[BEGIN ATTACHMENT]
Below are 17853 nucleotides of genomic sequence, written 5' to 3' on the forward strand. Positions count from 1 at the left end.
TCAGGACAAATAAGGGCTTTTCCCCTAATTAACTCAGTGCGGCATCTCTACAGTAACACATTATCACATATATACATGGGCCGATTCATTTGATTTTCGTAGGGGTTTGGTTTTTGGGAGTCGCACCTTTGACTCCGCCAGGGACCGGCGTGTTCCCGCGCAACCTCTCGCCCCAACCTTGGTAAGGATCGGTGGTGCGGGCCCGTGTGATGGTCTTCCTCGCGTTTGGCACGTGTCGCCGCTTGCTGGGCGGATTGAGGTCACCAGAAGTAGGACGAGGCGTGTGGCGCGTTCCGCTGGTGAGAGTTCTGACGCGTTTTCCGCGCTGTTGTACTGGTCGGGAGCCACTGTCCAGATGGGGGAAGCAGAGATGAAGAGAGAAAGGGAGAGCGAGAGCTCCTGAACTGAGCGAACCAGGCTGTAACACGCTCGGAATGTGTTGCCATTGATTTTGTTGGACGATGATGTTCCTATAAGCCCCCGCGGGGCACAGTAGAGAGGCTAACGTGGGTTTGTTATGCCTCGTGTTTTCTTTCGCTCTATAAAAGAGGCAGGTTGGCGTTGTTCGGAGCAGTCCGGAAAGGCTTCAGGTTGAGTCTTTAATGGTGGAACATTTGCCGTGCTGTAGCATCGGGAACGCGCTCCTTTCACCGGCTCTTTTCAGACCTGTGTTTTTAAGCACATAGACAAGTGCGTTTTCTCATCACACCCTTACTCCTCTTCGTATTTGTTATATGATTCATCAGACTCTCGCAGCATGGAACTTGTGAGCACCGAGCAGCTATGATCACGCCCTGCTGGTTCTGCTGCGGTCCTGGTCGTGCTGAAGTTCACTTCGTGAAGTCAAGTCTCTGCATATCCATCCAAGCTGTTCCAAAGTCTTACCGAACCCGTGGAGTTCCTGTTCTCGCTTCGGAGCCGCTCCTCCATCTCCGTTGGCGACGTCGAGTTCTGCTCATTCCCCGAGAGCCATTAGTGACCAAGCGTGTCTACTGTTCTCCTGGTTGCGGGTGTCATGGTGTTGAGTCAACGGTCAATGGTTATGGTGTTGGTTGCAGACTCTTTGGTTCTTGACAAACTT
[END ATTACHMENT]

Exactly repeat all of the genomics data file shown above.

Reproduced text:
Below are 17853 nucleotides of genomic sequence, written 5' to 3' on the forward strand. Positions count from 1 at the left end.
TCAGGACAAATAAGGGCTTTTCCCCTAATTAACTCAGTGCGGCATCTCTACAGTAACACATTATCACATATATACATGGGCCGATTCATTTGATTTTCGTAGGGGTTTGGTTTTTGGGAGTCGCACCTTTGACTCCGCCAGGGACCGGCGTGTTCCCGCGCAACCTCTCGCCCCAACCTTGGTAAGGATCGGTGGTGCGGGCCCGTGTGATGGTCTTCCTCGCGTTTGGCACGTGTCGCCGCTTGCTGGGCGGATTGAGGTCACCAGAAGTAGGACGAGGCGTGTGGCGCGTTCCGCTGGTGAGAGTTCTGACGCGTTTTCCGCGCTGTTGTACTGGTCGGGAGCCACTGTCCAGATGGGGGAAGCAGAGATGAAGAGAGAAAGGGAGAGCGAGAGCTCCTGAACTGAGCGAACCAGGCTGTAACACGCTCGGAATGTGTTGCCATTGATTTTGTTGGACGATGATGTTCCTATAAGCCCCCGCGGGGCACAGTAGAGAGGCTAACGTGGGTTTGTTATGCCTCGTGTTTTCTTTCGCTCTATAAAAGAGGCAGGTTGGCGTTGTTCGGAGCAGTCCGGAAAGGCTTCAGGTTGAGTCTTTAATGGTGGAACATTTGCCGTGCTGTAGCATCGGGAACGCGCTCCTTTCACCGGCTCTTTTCAGACCTGTGTTTTTAAGCACATAGACAAGTGCGTTTTCTCATCACACCCTTACTCCTCTTCGTATTTGTTATATGATTCATCAGACTCTCGCAGCATGGAACTTGTGAGCACCGAGCAGCTATGATCACGCCCTGCTGGTTCTGCTGCGGTCCTGGTCGTGCTGAAGTTCACTTCGTGAAGTCAAGTCTCTGCATATCCATCCAAGCTGTTCCAAAGTCTTACCGAACCCGTGGAGTTCCTGTTCTCGCTTCGGAGCCGCTCCTCCATCTCCGTTGGCGACGTCGAGTTCTGCTCATTCCCCGAGAGCCATTAGTGACCAAGCGTGTCTACTGTTCTCCTGGTTGCGGGTGTCATGGTGTTGAGTCAACGGTCAATGGTTATGGTGTTGGTTGCAGACTCTTTGGTTCTTGACAAACTT